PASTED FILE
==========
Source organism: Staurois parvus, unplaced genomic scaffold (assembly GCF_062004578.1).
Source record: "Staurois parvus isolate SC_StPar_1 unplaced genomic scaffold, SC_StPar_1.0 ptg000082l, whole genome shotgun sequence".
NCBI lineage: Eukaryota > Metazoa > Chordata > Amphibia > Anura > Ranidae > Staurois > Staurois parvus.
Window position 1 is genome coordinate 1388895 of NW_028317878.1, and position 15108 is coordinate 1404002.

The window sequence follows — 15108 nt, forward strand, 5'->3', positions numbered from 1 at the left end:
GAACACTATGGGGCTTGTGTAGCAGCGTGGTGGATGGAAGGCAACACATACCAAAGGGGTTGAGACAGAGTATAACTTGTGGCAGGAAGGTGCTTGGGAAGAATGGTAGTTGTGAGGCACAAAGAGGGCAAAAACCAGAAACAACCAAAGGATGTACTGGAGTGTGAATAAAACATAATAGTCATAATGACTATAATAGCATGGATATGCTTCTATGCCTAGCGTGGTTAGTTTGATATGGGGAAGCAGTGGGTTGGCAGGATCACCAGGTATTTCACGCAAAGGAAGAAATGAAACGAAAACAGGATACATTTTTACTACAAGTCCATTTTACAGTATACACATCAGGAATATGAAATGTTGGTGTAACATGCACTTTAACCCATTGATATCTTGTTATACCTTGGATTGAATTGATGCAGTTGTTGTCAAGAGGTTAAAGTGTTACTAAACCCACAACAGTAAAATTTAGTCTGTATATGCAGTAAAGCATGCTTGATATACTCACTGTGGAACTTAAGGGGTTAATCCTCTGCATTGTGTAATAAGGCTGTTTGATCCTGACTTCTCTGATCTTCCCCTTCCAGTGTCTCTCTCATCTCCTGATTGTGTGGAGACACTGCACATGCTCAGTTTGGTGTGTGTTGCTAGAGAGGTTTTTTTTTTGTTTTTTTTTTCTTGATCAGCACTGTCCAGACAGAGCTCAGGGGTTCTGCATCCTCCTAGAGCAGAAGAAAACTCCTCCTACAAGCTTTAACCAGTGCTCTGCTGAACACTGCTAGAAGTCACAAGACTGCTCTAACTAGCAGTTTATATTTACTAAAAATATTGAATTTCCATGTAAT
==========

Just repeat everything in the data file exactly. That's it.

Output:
Source organism: Staurois parvus, unplaced genomic scaffold (assembly GCF_062004578.1).
Source record: "Staurois parvus isolate SC_StPar_1 unplaced genomic scaffold, SC_StPar_1.0 ptg000082l, whole genome shotgun sequence".
NCBI lineage: Eukaryota > Metazoa > Chordata > Amphibia > Anura > Ranidae > Staurois > Staurois parvus.
Window position 1 is genome coordinate 1388895 of NW_028317878.1, and position 15108 is coordinate 1404002.

The window sequence follows — 15108 nt, forward strand, 5'->3', positions numbered from 1 at the left end:
GAACACTATGGGGCTTGTGTAGCAGCGTGGTGGATGGAAGGCAACACATACCAAAGGGGTTGAGACAGAGTATAACTTGTGGCAGGAAGGTGCTTGGGAAGAATGGTAGTTGTGAGGCACAAAGAGGGCAAAAACCAGAAACAACCAAAGGATGTACTGGAGTGTGAATAAAACATAATAGTCATAATGACTATAATAGCATGGATATGCTTCTATGCCTAGCGTGGTTAGTTTGATATGGGGAAGCAGTGGGTTGGCAGGATCACCAGGTATTTCACGCAAAGGAAGAAATGAAACGAAAACAGGATACATTTTTACTACAAGTCCATTTTACAGTATACACATCAGGAATATGAAATGTTGGTGTAACATGCACTTTAACCCATTGATATCTTGTTATACCTTGGATTGAATTGATGCAGTTGTTGTCAAGAGGTTAAAGTGTTACTAAACCCACAACAGTAAAATTTAGTCTGTATATGCAGTAAAGCATGCTTGATATACTCACTGTGGAACTTAAGGGGTTAATCCTCTGCATTGTGTAATAAGGCTGTTTGATCCTGACTTCTCTGATCTTCCCCTTCCAGTGTCTCTCTCATCTCCTGATTGTGTGGAGACACTGCACATGCTCAGTTTGGTGTGTGTTGCTAGAGAGGTTTTTTTTTTGTTTTTTTTTTCTTGATCAGCACTGTCCAGACAGAGCTCAGGGGTTCTGCATCCTCCTAGAGCAGAAGAAAACTCCTCCTACAAGCTTTAACCAGTGCTCTGCTGAACACTGCTAGAAGTCACAAGACTGCTCTAACTAGCAGTTTATATTTACTAAAAATATTGAATTTCCATGTAAT